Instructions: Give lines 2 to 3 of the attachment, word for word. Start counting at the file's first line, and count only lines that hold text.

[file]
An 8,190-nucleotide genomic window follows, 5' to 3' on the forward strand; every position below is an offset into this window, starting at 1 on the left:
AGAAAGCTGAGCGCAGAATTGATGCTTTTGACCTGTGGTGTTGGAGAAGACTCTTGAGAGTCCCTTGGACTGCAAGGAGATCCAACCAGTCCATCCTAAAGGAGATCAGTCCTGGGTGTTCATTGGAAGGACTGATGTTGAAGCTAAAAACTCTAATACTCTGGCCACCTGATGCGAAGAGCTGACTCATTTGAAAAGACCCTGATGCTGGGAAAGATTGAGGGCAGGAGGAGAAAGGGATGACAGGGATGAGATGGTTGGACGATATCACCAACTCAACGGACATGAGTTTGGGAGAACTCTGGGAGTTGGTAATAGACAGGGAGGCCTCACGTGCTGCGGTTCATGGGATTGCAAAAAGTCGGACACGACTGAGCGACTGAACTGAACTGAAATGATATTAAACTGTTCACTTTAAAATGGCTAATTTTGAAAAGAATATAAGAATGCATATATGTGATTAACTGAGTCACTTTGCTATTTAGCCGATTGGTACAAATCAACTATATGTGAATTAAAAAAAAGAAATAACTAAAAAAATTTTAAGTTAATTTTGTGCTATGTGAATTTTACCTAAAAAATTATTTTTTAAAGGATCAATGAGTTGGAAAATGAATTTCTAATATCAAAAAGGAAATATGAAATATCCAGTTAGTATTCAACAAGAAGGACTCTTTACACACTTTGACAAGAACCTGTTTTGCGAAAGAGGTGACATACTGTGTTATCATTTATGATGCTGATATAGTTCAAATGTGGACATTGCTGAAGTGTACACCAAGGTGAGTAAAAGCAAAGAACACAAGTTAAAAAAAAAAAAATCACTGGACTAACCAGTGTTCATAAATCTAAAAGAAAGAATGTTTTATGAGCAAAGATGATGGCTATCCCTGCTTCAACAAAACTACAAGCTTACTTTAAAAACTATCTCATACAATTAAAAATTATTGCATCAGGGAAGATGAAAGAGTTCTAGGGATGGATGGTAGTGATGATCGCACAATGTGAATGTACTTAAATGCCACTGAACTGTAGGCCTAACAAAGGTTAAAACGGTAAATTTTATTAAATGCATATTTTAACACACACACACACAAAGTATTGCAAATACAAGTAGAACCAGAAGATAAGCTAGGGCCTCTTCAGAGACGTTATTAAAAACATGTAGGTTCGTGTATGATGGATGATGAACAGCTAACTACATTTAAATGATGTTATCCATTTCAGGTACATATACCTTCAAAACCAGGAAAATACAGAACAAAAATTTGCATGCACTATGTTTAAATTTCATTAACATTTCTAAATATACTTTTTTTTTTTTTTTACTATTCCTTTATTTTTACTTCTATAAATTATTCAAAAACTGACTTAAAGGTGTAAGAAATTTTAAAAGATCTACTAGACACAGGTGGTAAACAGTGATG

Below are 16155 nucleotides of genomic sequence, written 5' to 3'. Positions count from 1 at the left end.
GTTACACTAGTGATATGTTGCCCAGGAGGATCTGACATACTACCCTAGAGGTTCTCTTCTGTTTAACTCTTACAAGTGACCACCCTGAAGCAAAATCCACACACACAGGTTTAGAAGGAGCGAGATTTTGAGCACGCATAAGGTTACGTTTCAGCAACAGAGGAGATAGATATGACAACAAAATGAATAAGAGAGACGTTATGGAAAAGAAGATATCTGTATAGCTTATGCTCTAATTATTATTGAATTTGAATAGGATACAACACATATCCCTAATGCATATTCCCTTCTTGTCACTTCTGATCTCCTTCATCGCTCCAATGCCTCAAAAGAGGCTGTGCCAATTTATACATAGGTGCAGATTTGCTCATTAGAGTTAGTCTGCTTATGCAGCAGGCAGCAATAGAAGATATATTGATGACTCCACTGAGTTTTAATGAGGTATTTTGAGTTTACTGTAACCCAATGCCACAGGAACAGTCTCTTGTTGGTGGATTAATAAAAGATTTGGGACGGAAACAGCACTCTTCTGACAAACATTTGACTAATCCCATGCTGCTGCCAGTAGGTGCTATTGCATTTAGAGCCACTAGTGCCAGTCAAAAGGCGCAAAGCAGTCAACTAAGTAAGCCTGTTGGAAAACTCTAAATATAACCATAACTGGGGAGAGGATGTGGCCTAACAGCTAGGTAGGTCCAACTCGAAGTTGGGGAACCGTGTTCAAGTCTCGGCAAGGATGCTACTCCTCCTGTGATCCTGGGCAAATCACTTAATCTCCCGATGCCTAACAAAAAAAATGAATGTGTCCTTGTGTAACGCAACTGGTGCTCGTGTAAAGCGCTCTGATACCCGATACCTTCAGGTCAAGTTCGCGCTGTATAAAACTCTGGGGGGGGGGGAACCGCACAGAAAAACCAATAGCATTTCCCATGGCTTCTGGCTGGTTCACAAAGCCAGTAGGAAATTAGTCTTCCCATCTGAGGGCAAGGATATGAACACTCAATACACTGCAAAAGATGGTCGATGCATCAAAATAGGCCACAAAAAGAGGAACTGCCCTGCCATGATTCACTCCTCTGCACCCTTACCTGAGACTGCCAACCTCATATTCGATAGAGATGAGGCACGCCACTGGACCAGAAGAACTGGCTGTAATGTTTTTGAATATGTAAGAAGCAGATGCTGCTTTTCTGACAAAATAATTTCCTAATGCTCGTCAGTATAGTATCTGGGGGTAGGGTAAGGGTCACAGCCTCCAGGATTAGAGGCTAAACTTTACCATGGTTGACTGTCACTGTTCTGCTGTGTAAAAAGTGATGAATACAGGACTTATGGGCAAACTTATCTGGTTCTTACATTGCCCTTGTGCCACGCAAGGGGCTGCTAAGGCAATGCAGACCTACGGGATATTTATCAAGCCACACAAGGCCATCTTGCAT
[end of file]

AGAAAGCTGAGCGCAGAATTGATGCTTTTGACCTGTGGTGTTGGAGAAGACTCTTGAGAGTCCCTTGGACTGCAAGGAGATCCAACCAGTCCATCCTAAAGGAGATCAGTCCTGGGTGTTCATTGGAAGGACTGATGTTGAAGCTAAAAACTCTAATACTCTGGCCACCTGATGCGAAGAGCTGACTCATTTGAAAAGACCCTGATGCTGGGAAAGATTGAGGGCAGGAGGAGAAAGGGATGACAGGGATGAGATGGTTGGACGATATCACCAACTCAACGGACATGAGTTTGGGAGAACTCTGGGAGTTGGTAATAGACAGGGAGGCCTCACGTGCTGCGGTTCATGGGATTGCAAAAAGTCGGACACGACTGAGCGACTGAACTGAACTGAAATGATATTAAACTGTTCACTTTAAAATGGCTAATTTTGAAAAGAATATAAGAATGCATATATGTGATTAACTGAGTCACTTTGCTATTTAGCCGATTGGTACAAATCAACTATATGTGAATTAAAAAAAAGAAATAACTAAAAAAATTTTAAGTTAATTTTGTGCTATGTGAATTTTACCTAAAAAATTATTTTTTAAAGGATCAATGAGTTGGAAAATGAATTTCTAATATCAAAAAGGAAATATGAAATATCCAGTTAGTATTCAACAAGAAGGACTCTTTACACACTTTGACAAGAACCTGTTTTGCGAAAGAGGTGACATACTGTGTTATCATTTATGATGCTGATATAGTTCAAATGTGGACATTGCTGAAGTGTACACCAAGGTGAGTAAAAGCAAAGAACACAAGTTAAAAAAAAAAAAATCACTGGACTAACCAGTGTTCATAAATCTAAAAGAAAGAATGTTTTATGAGCAAAGATGATGGCTATCCCTGCTTCAACAAAACTACAAGCTTACTTTAAAAACTATCTCATACAATTAAAAATTATTGCATCAGGGAAGATGAAAGAGTTCTAGGGATGGATGGTAGTGATGATCGCACAATGTGAATGTACTTAAATGCCACTGAACTGTAGGCCTAACAAAGGTTAAAACGGTAAATTTTATTAAATGCATATTTTAACACACACACACACAAAGTATTGCAAATACAAGTAGAACCAGAAGATAAGCTAGGGCCTCTTCAGAGACGTTATTAAAAACATGTAGGTTCGTGTATGATGGATGATGAACAGCTAACTACATTTAAATGATGTTATCCATTTCAGGTACATATACCTTCAAAACCAGGAAAATACAGAACAAAAATTTGCATGCACTATGTTTAAATTTCATTAACATTTCTAAATATACTTTTTTTTTTTTTTTACTATTCCTTTATTTTTACTTCTATAAATTATTCAAAAACTGACTTAAAGGTGTAAGAAATTTTAAAAGATCTACTAGACACAGGTGGTAAACAGTGATG

Below are 16155 nucleotides of genomic sequence, written 5' to 3'. Positions count from 1 at the left end.